by Tom Atlee
Transformational change depends primarily on changing social systems.
A social system — an economic or political system, for example — is how a society is organized. It is a pervasive and powerful pattern of social arrangements that shapes people’s lives and interactions.
Any time we seek to do something with other people, we run into the structures, processes, institutions, technologies, and beliefs of our dominant social systems. These then powerfully shape and channel our efforts.
If we want to get or give a product or service, we have to use the economic system — which in the dominant form usually involves money, buying and selling. If we want to change a law or a war, we have to use the political system — which in the dominant form usually involves fighting against those who oppose us and convincing politicians we have votes or dollars to influence their next election.
Whenever we try to do something with others, we have to use the existing systems — or else create new systems that those other people will use with us.
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The only way to change this, to reduce this habitual co-creation of messes, destruction, suffering, apathy, insanity and catastrophe, is to change the social systems that create them — or, more accurately, change the social systems that cause US to co-create these problems over and over and over again.
* If we created an economic system that accounts for the full social and environmental costs and benefits of economic activity — a system that brought that accounting into the costs of products and services and decisively into the deliberations of governments and corporations — we would suddenly find the free market healing and preserving the world, instead of destroying it.
* If we created a political system that calls forth and responds to the collective wisdom of the whole society more than to the money and manipulation of special interests — we would suddenly find politics and governance cranking out policies and programs that nurture — rather than undermine — the best things in life.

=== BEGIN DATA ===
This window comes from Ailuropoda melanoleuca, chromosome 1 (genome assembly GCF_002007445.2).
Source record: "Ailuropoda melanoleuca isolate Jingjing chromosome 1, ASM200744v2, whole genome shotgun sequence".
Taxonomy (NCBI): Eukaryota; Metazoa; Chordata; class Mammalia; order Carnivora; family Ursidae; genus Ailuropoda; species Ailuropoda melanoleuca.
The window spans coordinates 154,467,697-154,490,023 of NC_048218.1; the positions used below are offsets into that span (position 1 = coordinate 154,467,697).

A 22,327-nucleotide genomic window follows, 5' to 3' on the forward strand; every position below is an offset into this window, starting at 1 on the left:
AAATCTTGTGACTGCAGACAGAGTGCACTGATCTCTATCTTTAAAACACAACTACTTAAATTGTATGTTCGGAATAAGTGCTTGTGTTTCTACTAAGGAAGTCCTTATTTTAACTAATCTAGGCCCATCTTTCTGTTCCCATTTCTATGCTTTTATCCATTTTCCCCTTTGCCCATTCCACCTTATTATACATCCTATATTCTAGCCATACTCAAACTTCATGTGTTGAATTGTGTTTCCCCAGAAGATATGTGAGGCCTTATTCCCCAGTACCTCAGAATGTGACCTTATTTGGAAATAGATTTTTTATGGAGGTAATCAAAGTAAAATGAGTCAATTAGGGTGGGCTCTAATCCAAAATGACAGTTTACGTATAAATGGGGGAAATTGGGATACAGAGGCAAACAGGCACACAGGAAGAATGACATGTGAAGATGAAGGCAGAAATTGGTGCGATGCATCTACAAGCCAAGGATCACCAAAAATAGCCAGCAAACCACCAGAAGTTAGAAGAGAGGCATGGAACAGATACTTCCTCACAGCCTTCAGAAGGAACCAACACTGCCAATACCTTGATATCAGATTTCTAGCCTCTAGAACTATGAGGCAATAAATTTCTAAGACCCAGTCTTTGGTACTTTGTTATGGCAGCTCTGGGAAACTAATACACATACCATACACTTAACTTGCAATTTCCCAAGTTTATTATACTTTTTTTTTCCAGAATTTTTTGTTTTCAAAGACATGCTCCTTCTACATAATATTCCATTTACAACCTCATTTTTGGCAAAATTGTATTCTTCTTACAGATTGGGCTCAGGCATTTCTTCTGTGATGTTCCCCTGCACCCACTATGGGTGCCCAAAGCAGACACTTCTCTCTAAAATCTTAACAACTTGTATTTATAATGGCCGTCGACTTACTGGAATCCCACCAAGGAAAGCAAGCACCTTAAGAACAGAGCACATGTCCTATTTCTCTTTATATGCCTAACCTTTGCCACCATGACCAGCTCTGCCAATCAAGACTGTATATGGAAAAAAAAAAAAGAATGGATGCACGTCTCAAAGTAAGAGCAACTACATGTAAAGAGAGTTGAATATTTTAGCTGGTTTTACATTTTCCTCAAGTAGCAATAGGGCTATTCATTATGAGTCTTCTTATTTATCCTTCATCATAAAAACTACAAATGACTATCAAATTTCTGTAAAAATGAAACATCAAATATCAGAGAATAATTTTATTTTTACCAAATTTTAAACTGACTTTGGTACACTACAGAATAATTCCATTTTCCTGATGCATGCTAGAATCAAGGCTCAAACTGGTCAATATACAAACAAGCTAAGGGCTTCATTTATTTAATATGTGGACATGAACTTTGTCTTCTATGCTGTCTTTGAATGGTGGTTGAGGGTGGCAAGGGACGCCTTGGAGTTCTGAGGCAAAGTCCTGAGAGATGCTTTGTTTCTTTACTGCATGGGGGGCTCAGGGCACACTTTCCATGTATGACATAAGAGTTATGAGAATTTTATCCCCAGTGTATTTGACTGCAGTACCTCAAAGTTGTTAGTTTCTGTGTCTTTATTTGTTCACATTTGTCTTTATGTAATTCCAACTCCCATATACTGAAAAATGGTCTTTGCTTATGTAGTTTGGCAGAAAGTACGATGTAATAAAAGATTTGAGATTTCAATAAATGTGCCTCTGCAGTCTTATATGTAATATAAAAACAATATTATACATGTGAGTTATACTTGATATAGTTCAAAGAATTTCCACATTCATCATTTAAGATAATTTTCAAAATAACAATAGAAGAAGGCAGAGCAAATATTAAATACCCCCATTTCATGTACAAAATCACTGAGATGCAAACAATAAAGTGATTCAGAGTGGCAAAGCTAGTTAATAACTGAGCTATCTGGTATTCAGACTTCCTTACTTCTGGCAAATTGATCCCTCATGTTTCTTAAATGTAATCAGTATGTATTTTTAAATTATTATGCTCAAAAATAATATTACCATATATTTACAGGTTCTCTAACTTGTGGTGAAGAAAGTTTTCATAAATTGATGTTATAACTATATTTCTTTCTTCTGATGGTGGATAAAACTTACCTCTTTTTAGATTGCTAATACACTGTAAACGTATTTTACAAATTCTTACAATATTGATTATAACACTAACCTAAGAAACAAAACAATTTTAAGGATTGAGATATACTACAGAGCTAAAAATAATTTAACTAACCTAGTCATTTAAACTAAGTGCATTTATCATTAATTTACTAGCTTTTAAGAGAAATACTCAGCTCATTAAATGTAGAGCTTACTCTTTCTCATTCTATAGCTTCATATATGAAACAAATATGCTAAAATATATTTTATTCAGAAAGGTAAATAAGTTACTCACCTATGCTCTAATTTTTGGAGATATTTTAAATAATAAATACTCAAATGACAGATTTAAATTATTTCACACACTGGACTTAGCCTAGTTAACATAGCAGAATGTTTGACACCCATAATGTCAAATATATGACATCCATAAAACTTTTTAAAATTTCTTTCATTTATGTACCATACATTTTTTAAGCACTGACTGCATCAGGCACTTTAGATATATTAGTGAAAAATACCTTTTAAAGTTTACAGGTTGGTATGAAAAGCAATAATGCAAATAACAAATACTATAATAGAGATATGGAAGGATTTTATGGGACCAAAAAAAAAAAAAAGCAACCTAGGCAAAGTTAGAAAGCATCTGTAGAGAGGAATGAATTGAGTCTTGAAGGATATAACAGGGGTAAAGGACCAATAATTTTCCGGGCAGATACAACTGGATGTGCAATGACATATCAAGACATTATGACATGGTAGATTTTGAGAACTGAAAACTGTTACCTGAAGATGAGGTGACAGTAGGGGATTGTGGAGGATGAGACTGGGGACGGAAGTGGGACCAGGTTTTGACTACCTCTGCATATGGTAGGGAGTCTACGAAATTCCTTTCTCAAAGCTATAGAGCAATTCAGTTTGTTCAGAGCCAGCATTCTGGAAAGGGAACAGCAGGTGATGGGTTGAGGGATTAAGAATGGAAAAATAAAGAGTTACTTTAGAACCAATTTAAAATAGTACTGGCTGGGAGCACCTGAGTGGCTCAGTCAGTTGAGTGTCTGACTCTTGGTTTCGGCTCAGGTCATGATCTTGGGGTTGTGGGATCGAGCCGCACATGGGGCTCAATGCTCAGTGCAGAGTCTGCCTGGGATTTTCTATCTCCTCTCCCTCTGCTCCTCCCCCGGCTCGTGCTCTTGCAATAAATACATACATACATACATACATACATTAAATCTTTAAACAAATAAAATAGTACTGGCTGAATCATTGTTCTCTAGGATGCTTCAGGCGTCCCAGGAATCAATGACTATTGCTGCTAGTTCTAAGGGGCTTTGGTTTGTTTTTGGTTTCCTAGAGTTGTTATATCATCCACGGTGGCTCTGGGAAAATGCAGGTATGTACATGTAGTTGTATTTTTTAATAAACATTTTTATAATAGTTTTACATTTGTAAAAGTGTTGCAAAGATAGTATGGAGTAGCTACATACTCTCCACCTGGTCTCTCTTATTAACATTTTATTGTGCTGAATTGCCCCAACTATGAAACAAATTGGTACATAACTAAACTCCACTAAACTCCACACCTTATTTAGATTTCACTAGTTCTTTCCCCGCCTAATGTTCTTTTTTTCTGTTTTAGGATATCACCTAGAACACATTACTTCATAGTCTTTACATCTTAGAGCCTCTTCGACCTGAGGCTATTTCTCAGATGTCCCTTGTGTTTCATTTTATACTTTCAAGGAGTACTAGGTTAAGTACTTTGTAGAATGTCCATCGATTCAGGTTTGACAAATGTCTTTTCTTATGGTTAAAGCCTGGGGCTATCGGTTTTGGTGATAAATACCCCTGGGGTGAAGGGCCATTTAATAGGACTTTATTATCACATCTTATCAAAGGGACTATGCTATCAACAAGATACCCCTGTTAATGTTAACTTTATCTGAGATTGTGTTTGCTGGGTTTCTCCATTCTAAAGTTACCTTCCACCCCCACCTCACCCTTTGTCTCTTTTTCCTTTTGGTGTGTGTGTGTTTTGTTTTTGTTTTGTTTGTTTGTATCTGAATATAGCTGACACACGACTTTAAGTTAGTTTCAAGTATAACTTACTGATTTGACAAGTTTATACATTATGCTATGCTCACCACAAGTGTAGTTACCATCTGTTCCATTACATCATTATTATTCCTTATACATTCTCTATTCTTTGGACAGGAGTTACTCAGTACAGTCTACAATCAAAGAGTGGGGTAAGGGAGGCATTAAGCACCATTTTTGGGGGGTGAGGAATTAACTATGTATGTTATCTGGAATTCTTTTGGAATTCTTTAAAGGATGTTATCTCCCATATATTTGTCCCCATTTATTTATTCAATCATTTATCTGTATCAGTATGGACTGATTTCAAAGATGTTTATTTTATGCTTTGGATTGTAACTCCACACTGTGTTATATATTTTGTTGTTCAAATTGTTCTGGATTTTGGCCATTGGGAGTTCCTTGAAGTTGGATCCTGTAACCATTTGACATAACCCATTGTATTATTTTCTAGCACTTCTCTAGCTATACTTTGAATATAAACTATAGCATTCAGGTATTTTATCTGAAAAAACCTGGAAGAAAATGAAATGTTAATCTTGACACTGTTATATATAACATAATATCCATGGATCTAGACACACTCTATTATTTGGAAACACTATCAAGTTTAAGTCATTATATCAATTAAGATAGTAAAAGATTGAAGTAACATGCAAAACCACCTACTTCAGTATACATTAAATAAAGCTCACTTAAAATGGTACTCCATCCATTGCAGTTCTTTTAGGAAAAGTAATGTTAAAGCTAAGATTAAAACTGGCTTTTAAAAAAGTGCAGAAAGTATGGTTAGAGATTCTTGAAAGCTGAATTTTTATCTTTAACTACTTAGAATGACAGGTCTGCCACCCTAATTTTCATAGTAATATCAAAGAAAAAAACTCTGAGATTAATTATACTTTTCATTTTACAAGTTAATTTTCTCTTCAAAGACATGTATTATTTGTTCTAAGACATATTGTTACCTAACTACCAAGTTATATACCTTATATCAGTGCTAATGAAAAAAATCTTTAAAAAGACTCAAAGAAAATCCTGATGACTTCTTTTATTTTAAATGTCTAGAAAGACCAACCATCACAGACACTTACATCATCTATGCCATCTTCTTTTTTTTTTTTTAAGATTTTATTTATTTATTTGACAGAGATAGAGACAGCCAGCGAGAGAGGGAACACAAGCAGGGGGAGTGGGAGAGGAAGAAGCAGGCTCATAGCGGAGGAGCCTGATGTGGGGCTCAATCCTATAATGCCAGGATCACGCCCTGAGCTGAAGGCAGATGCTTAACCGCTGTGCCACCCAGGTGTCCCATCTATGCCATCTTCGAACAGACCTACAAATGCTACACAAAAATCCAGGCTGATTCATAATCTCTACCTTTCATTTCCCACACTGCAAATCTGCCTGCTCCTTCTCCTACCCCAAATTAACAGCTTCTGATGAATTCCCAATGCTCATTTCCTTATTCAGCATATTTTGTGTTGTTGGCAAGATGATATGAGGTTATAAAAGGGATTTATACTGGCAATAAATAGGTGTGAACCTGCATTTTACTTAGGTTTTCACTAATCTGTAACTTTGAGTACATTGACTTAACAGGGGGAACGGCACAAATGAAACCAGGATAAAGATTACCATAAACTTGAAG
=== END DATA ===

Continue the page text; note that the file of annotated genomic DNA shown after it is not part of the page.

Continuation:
* If we created education systems, knowledge systems and journalism that spread big picture, co-creative, possibility-rich perspectives more than the boundaries and battles of segregated events, ideologies, and academic fields — we would suddenly find more listening, learning and life-serving collaboration toward sensibly shared goals rather than life-draining battles over turf, control and abstractions.
If we want to be transformational change agents, we cannot afford to lose ourselves in the immediacy of the destruction, suffering, insanity and dangers we see increasing all around us. We need to focus on the social systems that generate that destruction, suffering, insanity and danger.
As the dysfunctions of our current systems accelerate, we need to help people realize and address the systemic causes of our problems. This takes courage as well as insight, and an ability to see through real-life pain to the seemingly abstract sources of that pain…. and to stay focused on systemic transformation that will replace that pain with co-creative, wise collective action.
It is extremely likely that, despite how things seem, we have more resources, time, and space to make these vital changes now than we will have in the future. System changing action today will make make more difference, and come with less cost, than similar efforts in the future.
It is time to shift our attention, our activism, our philanthropy, our citizenship, and our transformational agentry from fixing up symptoms — however painful and upsetting they may be — to transforming the causes. That shift can bring about the world we all long for.